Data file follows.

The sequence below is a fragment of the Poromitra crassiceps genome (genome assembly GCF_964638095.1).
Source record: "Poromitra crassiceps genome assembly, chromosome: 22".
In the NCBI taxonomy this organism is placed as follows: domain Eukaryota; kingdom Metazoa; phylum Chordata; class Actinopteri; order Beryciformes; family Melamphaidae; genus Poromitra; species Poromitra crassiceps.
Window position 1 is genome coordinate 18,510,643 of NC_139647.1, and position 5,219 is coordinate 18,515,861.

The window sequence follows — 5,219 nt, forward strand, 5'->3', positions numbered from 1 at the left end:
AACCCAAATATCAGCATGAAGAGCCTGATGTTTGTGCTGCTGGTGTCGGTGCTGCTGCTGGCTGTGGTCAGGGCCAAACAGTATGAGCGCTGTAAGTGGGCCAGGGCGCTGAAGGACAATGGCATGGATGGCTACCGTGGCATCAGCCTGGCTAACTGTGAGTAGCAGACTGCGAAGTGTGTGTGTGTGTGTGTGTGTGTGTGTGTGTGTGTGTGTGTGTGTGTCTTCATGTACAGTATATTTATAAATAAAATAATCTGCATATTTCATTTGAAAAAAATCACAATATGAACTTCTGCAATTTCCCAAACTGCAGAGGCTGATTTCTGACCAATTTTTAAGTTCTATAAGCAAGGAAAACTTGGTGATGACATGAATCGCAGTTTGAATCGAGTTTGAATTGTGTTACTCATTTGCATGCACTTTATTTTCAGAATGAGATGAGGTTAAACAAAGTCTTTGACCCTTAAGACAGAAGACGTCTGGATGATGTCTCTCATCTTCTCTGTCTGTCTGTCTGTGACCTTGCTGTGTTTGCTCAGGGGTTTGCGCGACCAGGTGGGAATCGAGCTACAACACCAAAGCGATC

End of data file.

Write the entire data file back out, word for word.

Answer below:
The sequence below is a fragment of the Poromitra crassiceps genome (genome assembly GCF_964638095.1).
Source record: "Poromitra crassiceps genome assembly, chromosome: 22".
In the NCBI taxonomy this organism is placed as follows: domain Eukaryota; kingdom Metazoa; phylum Chordata; class Actinopteri; order Beryciformes; family Melamphaidae; genus Poromitra; species Poromitra crassiceps.
Window position 1 is genome coordinate 18,510,643 of NC_139647.1, and position 5,219 is coordinate 18,515,861.

The window sequence follows — 5,219 nt, forward strand, 5'->3', positions numbered from 1 at the left end:
AACCCAAATATCAGCATGAAGAGCCTGATGTTTGTGCTGCTGGTGTCGGTGCTGCTGCTGGCTGTGGTCAGGGCCAAACAGTATGAGCGCTGTAAGTGGGCCAGGGCGCTGAAGGACAATGGCATGGATGGCTACCGTGGCATCAGCCTGGCTAACTGTGAGTAGCAGACTGCGAAGTGTGTGTGTGTGTGTGTGTGTGTGTGTGTGTGTGTGTGTGTGTGTGTCTTCATGTACAGTATATTTATAAATAAAATAATCTGCATATTTCATTTGAAAAAAATCACAATATGAACTTCTGCAATTTCCCAAACTGCAGAGGCTGATTTCTGACCAATTTTTAAGTTCTATAAGCAAGGAAAACTTGGTGATGACATGAATCGCAGTTTGAATCGAGTTTGAATTGTGTTACTCATTTGCATGCACTTTATTTTCAGAATGAGATGAGGTTAAACAAAGTCTTTGACCCTTAAGACAGAAGACGTCTGGATGATGTCTCTCATCTTCTCTGTCTGTCTGTCTGTGACCTTGCTGTGTTTGCTCAGGGGTTTGCGCGACCAGGTGGGAATCGAGCTACAACACCAAAGCGATC